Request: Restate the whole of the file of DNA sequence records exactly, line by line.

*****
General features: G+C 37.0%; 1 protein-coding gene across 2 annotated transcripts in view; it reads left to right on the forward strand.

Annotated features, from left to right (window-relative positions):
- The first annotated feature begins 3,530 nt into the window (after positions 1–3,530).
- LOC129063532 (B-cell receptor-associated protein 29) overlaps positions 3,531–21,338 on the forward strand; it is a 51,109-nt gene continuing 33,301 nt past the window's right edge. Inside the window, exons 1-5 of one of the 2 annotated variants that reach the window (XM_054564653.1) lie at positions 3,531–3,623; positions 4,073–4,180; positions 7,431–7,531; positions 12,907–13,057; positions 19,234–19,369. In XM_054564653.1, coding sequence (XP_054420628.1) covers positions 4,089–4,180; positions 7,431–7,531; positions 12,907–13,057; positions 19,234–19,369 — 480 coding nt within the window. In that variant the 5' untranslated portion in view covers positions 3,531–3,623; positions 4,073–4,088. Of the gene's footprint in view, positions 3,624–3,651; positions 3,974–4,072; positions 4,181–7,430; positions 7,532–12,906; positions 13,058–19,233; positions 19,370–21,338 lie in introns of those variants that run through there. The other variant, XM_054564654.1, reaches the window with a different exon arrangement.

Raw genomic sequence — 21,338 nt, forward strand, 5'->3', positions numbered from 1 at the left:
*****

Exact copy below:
General features: G+C 37.0%; 1 protein-coding gene across 2 annotated transcripts in view; it reads left to right on the forward strand.

Annotated features, from left to right (window-relative positions):
- The first annotated feature begins 3,530 nt into the window (after positions 1–3,530).
- LOC129063532 (B-cell receptor-associated protein 29) overlaps positions 3,531–21,338 on the forward strand; it is a 51,109-nt gene continuing 33,301 nt past the window's right edge. Inside the window, exons 1-5 of one of the 2 annotated variants that reach the window (XM_054564653.1) lie at positions 3,531–3,623; positions 4,073–4,180; positions 7,431–7,531; positions 12,907–13,057; positions 19,234–19,369. In XM_054564653.1, coding sequence (XP_054420628.1) covers positions 4,089–4,180; positions 7,431–7,531; positions 12,907–13,057; positions 19,234–19,369 — 480 coding nt within the window. In that variant the 5' untranslated portion in view covers positions 3,531–3,623; positions 4,073–4,088. Of the gene's footprint in view, positions 3,624–3,651; positions 3,974–4,072; positions 4,181–7,430; positions 7,532–12,906; positions 13,058–19,233; positions 19,370–21,338 lie in introns of those variants that run through there. The other variant, XM_054564654.1, reaches the window with a different exon arrangement.

Raw genomic sequence — 21,338 nt, forward strand, 5'->3', positions numbered from 1 at the left: